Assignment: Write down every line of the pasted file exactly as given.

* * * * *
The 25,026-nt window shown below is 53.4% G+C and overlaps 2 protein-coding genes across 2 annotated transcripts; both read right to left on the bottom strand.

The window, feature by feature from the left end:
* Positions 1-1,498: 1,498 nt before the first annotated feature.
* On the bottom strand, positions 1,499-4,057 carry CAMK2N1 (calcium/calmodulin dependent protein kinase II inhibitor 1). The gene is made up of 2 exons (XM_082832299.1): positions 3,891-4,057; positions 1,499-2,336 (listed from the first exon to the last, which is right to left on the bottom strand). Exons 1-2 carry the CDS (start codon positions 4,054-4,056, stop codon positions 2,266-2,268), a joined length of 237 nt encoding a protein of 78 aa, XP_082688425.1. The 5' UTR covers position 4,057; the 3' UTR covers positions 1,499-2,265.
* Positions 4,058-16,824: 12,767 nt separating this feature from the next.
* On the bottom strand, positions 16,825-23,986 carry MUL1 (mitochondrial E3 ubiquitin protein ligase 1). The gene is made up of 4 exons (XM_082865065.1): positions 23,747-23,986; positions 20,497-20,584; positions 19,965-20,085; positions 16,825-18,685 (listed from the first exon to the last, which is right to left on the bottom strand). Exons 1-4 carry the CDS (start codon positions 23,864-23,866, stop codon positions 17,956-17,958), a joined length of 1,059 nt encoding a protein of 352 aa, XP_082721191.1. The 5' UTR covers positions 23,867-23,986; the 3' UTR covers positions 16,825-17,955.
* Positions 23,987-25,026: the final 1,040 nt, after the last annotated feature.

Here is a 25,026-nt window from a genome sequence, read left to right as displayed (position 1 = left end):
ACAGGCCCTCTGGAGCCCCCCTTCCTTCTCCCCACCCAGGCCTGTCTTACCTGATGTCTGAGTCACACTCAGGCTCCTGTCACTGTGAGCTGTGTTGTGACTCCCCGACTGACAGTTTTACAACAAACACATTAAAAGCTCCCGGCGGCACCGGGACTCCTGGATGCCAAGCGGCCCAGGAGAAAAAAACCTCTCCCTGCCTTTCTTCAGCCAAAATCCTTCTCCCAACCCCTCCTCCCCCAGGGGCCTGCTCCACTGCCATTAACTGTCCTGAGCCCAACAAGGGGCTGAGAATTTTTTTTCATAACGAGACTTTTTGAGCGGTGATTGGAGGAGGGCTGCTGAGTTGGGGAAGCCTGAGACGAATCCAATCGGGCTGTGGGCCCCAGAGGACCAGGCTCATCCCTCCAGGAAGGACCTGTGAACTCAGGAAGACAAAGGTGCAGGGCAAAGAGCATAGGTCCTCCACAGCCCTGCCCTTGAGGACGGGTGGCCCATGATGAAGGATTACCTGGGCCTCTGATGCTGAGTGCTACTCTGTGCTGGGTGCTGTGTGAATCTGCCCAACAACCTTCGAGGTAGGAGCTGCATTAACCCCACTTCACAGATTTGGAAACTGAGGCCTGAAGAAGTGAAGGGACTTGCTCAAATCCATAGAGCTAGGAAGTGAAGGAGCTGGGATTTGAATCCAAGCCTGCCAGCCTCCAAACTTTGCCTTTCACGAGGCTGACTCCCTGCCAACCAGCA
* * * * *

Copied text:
The 25,026-nt window shown below is 53.4% G+C and overlaps 2 protein-coding genes across 2 annotated transcripts; both read right to left on the bottom strand.

The window, feature by feature from the left end:
* Positions 1-1,498: 1,498 nt before the first annotated feature.
* On the bottom strand, positions 1,499-4,057 carry CAMK2N1 (calcium/calmodulin dependent protein kinase II inhibitor 1). The gene is made up of 2 exons (XM_082832299.1): positions 3,891-4,057; positions 1,499-2,336 (listed from the first exon to the last, which is right to left on the bottom strand). Exons 1-2 carry the CDS (start codon positions 4,054-4,056, stop codon positions 2,266-2,268), a joined length of 237 nt encoding a protein of 78 aa, XP_082688425.1. The 5' UTR covers position 4,057; the 3' UTR covers positions 1,499-2,265.
* Positions 4,058-16,824: 12,767 nt separating this feature from the next.
* On the bottom strand, positions 16,825-23,986 carry MUL1 (mitochondrial E3 ubiquitin protein ligase 1). The gene is made up of 4 exons (XM_082865065.1): positions 23,747-23,986; positions 20,497-20,584; positions 19,965-20,085; positions 16,825-18,685 (listed from the first exon to the last, which is right to left on the bottom strand). Exons 1-4 carry the CDS (start codon positions 23,864-23,866, stop codon positions 17,956-17,958), a joined length of 1,059 nt encoding a protein of 352 aa, XP_082721191.1. The 5' UTR covers positions 23,867-23,986; the 3' UTR covers positions 16,825-17,955.
* Positions 23,987-25,026: the final 1,040 nt, after the last annotated feature.

Here is a 25,026-nt window from a genome sequence, read left to right as displayed (position 1 = left end):
ACAGGCCCTCTGGAGCCCCCCTTCCTTCTCCCCACCCAGGCCTGTCTTACCTGATGTCTGAGTCACACTCAGGCTCCTGTCACTGTGAGCTGTGTTGTGACTCCCCGACTGACAGTTTTACAACAAACACATTAAAAGCTCCCGGCGGCACCGGGACTCCTGGATGCCAAGCGGCCCAGGAGAAAAAAACCTCTCCCTGCCTTTCTTCAGCCAAAATCCTTCTCCCAACCCCTCCTCCCCCAGGGGCCTGCTCCACTGCCATTAACTGTCCTGAGCCCAACAAGGGGCTGAGAATTTTTTTTCATAACGAGACTTTTTGAGCGGTGATTGGAGGAGGGCTGCTGAGTTGGGGAAGCCTGAGACGAATCCAATCGGGCTGTGGGCCCCAGAGGACCAGGCTCATCCCTCCAGGAAGGACCTGTGAACTCAGGAAGACAAAGGTGCAGGGCAAAGAGCATAGGTCCTCCACAGCCCTGCCCTTGAGGACGGGTGGCCCATGATGAAGGATTACCTGGGCCTCTGATGCTGAGTGCTACTCTGTGCTGGGTGCTGTGTGAATCTGCCCAACAACCTTCGAGGTAGGAGCTGCATTAACCCCACTTCACAGATTTGGAAACTGAGGCCTGAAGAAGTGAAGGGACTTGCTCAAATCCATAGAGCTAGGAAGTGAAGGAGCTGGGATTTGAATCCAAGCCTGCCAGCCTCCAAACTTTGCCTTTCACGAGGCTGACTCCCTGCCAACCAGCA